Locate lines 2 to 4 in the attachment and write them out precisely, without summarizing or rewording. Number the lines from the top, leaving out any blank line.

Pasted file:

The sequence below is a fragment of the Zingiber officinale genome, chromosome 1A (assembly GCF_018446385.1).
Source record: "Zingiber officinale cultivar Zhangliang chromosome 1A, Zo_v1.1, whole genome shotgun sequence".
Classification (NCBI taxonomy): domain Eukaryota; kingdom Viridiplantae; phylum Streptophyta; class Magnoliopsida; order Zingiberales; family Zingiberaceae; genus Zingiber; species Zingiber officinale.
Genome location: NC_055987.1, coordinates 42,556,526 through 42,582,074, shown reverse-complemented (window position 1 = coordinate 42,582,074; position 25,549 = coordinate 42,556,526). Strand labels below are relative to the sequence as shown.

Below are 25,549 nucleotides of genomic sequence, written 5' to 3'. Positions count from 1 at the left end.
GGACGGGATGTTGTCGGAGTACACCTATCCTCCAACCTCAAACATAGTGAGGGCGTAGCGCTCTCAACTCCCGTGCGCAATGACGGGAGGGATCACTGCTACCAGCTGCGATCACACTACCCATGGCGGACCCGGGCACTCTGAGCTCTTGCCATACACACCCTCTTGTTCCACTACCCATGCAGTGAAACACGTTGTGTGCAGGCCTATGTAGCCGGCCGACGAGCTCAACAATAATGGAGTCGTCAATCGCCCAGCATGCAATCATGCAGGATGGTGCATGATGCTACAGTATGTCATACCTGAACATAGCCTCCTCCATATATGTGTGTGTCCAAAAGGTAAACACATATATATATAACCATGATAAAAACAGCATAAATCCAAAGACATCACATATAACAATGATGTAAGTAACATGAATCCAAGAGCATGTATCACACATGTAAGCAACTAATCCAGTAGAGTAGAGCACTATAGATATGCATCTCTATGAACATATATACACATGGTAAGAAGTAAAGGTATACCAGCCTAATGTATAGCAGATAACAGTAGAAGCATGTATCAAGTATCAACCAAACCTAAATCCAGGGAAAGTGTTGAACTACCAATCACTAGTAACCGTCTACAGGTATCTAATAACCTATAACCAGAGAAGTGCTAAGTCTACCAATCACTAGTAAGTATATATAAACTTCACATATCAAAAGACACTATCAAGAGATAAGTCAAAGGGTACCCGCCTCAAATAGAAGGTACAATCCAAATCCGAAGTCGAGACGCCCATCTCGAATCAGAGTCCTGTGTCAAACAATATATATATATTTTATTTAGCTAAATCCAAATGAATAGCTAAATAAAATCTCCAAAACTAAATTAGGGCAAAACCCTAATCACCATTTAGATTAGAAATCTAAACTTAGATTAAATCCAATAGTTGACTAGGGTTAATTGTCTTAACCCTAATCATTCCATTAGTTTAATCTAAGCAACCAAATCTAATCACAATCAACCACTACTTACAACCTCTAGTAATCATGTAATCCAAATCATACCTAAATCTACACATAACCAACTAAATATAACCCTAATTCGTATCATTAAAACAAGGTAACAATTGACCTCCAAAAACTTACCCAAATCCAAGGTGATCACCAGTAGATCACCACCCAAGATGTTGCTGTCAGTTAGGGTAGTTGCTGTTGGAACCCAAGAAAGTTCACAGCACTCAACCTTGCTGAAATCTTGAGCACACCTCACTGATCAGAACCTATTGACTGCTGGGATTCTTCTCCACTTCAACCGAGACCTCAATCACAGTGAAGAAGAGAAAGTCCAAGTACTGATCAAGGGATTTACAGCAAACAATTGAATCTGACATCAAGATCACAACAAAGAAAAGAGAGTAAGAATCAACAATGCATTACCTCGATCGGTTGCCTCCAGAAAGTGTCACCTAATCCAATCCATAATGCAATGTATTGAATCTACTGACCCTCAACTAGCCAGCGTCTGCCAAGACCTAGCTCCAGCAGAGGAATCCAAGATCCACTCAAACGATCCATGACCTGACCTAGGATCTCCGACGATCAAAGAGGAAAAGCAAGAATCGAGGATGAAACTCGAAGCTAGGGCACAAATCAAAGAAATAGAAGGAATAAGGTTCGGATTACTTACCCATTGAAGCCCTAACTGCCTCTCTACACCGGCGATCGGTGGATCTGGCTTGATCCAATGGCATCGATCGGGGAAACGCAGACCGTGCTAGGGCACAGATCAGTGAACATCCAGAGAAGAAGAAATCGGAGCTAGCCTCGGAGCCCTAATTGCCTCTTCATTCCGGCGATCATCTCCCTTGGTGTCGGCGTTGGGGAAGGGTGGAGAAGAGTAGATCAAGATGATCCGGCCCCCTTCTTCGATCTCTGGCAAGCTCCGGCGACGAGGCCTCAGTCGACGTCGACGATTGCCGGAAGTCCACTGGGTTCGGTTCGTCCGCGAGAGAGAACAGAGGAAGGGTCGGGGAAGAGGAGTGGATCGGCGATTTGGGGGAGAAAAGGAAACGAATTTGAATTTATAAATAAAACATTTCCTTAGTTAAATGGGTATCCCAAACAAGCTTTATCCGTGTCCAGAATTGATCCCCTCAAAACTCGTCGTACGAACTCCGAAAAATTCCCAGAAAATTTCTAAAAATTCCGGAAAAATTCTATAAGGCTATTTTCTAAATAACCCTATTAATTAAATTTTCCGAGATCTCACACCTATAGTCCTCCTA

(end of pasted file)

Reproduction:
Source record: "Zingiber officinale cultivar Zhangliang chromosome 1A, Zo_v1.1, whole genome shotgun sequence".
Classification (NCBI taxonomy): domain Eukaryota; kingdom Viridiplantae; phylum Streptophyta; class Magnoliopsida; order Zingiberales; family Zingiberaceae; genus Zingiber; species Zingiber officinale.
Genome location: NC_055987.1, coordinates 42,556,526 through 42,582,074, shown reverse-complemented (window position 1 = coordinate 42,582,074; position 25,549 = coordinate 42,556,526). Strand labels below are relative to the sequence as shown.